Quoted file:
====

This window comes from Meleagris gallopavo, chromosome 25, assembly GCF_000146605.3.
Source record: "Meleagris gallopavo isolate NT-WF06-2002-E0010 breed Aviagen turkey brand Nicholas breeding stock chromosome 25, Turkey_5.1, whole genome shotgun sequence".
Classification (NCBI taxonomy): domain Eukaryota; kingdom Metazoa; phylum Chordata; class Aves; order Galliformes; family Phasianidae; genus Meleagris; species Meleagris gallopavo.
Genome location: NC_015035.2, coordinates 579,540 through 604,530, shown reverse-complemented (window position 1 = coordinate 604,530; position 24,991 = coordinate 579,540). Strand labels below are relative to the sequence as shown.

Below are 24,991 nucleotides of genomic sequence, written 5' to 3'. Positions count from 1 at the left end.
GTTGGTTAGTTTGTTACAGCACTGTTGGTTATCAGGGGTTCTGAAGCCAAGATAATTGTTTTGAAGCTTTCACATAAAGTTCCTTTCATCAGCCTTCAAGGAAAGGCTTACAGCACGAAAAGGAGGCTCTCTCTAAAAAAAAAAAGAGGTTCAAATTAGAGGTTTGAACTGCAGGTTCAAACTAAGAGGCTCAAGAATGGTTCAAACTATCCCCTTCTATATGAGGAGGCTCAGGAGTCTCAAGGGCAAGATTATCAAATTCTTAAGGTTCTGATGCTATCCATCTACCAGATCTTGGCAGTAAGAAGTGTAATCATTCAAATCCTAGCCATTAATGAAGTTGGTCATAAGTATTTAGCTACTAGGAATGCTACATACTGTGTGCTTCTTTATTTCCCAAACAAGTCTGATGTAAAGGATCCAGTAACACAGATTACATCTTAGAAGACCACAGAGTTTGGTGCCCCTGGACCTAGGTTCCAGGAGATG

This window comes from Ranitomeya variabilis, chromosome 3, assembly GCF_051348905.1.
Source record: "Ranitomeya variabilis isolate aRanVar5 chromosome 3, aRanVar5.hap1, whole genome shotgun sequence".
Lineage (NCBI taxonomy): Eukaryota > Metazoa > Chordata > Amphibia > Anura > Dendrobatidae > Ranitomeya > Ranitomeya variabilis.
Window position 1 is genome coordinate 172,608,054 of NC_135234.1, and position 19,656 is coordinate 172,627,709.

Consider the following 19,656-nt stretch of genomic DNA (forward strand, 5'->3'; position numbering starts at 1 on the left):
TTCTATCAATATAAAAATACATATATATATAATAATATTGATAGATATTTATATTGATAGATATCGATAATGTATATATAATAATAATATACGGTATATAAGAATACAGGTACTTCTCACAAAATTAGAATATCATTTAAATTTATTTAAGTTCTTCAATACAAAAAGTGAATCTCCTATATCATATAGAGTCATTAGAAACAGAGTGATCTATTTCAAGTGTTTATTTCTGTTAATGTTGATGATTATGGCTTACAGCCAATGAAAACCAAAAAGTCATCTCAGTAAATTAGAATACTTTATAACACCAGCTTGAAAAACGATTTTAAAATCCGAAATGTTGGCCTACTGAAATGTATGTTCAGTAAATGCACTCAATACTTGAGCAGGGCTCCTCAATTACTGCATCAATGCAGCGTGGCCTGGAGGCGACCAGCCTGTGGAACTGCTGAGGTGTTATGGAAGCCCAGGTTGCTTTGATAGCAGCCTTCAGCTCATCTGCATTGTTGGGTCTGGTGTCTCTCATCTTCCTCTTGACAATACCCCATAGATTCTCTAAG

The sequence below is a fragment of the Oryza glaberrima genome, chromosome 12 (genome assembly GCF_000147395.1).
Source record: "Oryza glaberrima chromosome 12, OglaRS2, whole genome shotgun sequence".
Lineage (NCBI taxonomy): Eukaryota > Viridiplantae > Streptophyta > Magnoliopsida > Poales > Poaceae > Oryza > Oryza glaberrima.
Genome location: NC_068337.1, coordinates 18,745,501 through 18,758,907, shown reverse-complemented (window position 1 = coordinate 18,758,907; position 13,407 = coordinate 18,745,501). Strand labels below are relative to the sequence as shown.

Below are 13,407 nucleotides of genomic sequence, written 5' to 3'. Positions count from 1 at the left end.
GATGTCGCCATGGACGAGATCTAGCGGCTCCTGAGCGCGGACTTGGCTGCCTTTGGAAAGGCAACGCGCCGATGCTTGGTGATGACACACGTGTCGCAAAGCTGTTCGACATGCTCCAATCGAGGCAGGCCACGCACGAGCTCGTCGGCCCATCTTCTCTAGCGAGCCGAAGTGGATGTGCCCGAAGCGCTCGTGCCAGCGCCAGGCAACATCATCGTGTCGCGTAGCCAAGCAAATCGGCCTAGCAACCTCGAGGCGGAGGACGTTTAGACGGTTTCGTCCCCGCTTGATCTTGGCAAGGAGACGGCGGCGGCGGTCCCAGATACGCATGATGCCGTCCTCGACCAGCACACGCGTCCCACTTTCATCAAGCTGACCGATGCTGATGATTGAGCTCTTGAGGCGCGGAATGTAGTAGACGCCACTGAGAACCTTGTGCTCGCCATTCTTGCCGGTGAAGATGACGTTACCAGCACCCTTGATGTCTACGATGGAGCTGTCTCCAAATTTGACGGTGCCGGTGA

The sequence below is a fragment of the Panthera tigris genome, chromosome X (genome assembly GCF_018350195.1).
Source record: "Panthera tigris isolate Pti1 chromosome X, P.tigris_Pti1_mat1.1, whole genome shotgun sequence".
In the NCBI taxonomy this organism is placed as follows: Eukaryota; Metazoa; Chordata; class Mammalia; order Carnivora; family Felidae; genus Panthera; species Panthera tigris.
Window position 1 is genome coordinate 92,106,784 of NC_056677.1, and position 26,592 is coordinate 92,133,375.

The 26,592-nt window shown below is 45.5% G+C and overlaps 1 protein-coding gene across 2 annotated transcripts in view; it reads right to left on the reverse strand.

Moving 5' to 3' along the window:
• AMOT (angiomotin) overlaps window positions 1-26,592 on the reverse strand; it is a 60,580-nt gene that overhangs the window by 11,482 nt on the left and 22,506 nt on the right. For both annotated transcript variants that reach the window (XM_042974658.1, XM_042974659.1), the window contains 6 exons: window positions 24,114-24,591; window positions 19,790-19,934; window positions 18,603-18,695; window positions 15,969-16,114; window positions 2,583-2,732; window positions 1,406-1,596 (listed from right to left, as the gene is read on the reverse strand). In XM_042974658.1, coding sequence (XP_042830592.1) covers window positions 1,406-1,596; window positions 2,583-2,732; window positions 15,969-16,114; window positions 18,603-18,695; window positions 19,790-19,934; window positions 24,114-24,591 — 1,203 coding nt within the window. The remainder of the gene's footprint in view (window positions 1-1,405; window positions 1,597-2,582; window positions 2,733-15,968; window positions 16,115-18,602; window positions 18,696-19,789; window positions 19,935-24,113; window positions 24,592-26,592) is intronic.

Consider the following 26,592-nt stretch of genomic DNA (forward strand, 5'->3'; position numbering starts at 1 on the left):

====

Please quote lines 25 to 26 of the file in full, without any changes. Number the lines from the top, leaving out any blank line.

• AMOT (angiomotin) overlaps window positions 1-26,592 on the reverse strand; it is a 60,580-nt gene that overhangs the window by 11,482 nt on the left and 22,506 nt on the right. For both annotated transcript variants that reach the window (XM_042974658.1, XM_042974659.1), the window contains 6 exons: window positions 24,114-24,591; window positions 19,790-19,934; window positions 18,603-18,695; window positions 15,969-16,114; window positions 2,583-2,732; window positions 1,406-1,596 (listed from right to left, as the gene is read on the reverse strand). In XM_042974658.1, coding sequence (XP_042830592.1) covers window positions 1,406-1,596; window positions 2,583-2,732; window positions 15,969-16,114; window positions 18,603-18,695; window positions 19,790-19,934; window positions 24,114-24,591 — 1,203 coding nt within the window. The remainder of the gene's footprint in view (window positions 1-1,405; window positions 1,597-2,582; window positions 2,733-15,968; window positions 16,115-18,602; window positions 18,696-19,789; window positions 19,935-24,113; window positions 24,592-26,592) is intronic.

Consider the following 26,592-nt stretch of genomic DNA (forward strand, 5'->3'; position numbering starts at 1 on the left):